I am not usually one to follow trends in the industry. For example, my battle belt is decidedly old school by today’s standards even though it continues to work very well. Another trendy thing to do, especially in the first couple of months into COVID lockdowns was start producing articles and videos about “You bought a gun…now what.”

I held off on doing anything like that myself. At least until now. I don’t want to repeat the same advice several others have given.

Everyone has a different perspective, and each of these videos is coming from the right place: it starts with safety. But then what? Where should you put your priorities after that? I can easily say something like “go practice,” but given the huge ammunition shortages we’re facing right now, it’s not a very likely proposition.

So where do we start? Well, I come back to the idea of balance. 

The Marksman’s Trinity

The theme of the month is all about balance, so here’s another one to think about. I thought about the elements that should go into decision making regarding everything we do, and I categorized everything into these three:

  • Safety
  • Capability
  • Security

By safety, I’m talking about how we store and handle our weapons. This is the basics, and the videos above did a great job talking about it.

With capability, I’m referring to what can do with a weapon based upon our knowledge, skills, and equipment.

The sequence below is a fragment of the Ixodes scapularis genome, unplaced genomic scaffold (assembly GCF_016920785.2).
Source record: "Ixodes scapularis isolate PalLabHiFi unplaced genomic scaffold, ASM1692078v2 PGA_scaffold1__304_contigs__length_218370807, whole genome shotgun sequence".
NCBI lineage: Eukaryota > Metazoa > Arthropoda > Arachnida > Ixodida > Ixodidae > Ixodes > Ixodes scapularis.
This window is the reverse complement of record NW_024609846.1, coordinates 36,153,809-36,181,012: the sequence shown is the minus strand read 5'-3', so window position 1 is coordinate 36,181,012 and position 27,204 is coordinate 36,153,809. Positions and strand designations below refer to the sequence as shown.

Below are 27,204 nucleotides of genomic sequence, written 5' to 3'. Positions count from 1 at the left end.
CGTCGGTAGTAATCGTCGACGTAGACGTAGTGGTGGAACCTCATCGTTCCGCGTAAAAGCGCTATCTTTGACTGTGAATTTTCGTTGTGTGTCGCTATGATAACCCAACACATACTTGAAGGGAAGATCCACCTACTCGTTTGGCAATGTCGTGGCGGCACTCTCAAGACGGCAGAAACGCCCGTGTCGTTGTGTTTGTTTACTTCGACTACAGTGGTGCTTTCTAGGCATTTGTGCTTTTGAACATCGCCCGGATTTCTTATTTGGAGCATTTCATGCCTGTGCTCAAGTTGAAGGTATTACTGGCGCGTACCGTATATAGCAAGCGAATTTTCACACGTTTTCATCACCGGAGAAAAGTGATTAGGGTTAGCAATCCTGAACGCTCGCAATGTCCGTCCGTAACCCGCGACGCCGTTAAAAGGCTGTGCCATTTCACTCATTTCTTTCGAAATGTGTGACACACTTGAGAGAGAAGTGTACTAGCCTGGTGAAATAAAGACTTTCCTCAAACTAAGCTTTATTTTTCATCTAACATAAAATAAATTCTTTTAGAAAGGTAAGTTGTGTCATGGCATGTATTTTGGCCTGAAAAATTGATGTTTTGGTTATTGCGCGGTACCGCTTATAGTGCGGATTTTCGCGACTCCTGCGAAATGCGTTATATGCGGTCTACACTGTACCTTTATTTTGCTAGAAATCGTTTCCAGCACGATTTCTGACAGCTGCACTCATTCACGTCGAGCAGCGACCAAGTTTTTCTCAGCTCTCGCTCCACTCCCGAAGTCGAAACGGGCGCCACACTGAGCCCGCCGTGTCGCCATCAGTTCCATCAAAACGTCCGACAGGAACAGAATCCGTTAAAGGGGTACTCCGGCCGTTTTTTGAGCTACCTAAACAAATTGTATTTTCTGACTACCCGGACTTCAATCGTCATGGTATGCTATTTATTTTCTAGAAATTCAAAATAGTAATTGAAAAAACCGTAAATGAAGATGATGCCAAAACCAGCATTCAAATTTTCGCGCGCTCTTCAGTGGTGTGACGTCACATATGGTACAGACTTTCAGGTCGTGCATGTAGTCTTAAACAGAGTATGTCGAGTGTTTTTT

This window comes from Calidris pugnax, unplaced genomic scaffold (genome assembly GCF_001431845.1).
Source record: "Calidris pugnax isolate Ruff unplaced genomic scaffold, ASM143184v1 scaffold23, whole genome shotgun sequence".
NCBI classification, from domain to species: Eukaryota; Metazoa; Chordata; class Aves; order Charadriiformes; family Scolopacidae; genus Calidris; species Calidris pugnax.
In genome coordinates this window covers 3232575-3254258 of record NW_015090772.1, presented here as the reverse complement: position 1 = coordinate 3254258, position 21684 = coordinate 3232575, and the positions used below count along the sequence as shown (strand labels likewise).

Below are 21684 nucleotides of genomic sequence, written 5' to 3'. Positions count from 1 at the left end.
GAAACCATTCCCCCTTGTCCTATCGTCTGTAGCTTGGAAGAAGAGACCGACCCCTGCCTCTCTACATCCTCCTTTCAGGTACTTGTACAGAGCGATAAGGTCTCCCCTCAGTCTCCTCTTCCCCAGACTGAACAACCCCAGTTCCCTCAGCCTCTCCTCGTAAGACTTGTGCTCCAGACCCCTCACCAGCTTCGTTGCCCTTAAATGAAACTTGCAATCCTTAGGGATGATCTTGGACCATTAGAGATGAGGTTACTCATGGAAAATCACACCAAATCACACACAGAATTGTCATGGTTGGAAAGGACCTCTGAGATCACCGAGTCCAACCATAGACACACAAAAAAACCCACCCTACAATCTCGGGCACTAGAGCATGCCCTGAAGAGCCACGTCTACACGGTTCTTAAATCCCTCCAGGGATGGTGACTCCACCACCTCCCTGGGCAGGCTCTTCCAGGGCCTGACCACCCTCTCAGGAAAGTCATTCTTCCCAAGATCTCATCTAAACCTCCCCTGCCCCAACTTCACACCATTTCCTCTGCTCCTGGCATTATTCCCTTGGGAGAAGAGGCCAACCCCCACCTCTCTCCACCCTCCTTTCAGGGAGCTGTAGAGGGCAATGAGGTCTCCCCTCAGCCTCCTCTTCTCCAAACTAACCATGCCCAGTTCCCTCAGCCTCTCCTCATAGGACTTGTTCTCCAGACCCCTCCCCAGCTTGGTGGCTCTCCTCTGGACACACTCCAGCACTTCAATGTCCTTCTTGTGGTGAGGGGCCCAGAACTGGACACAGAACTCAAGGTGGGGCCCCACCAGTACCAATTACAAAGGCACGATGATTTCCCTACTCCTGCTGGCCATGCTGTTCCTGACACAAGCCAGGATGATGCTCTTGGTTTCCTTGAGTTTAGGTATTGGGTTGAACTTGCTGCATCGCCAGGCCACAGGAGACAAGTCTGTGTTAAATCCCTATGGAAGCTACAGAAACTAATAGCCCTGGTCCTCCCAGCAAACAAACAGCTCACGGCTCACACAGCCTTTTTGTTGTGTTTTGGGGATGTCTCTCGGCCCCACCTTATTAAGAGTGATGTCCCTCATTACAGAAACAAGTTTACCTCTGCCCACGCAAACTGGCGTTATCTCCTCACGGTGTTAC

Security refers to our level of personal and legal protection as well as weapon retention in difficult scenarios.

I also want to mention that if you imagine a triangle with each of these on a point, I believe mindset rests in the middle of it all and is something that should constantly be evaluating everything. 

Finding the Balance

The point of this thinking is that Safety, Capability, and Security are things that grow and develop over time. With new gun owners, they will all be relatively small spheres. Experienced gun owners and competitors will have a much broader range of safety practices (i.e. the 180 rule or live fire training experience). 

The point is that each of these elements should grow in proportion to the others. If you find yourself investing time and money into one area at the expense of the others, then you are becoming imbalanced.

 

Matt

Matt

Matt is the primary author and owner of The Everyday Marksman. He's former military officer turned professional tech sector trainer. He's a lifelong learner, passionate outdoorsman, and steadfast supporter of firearms culture.
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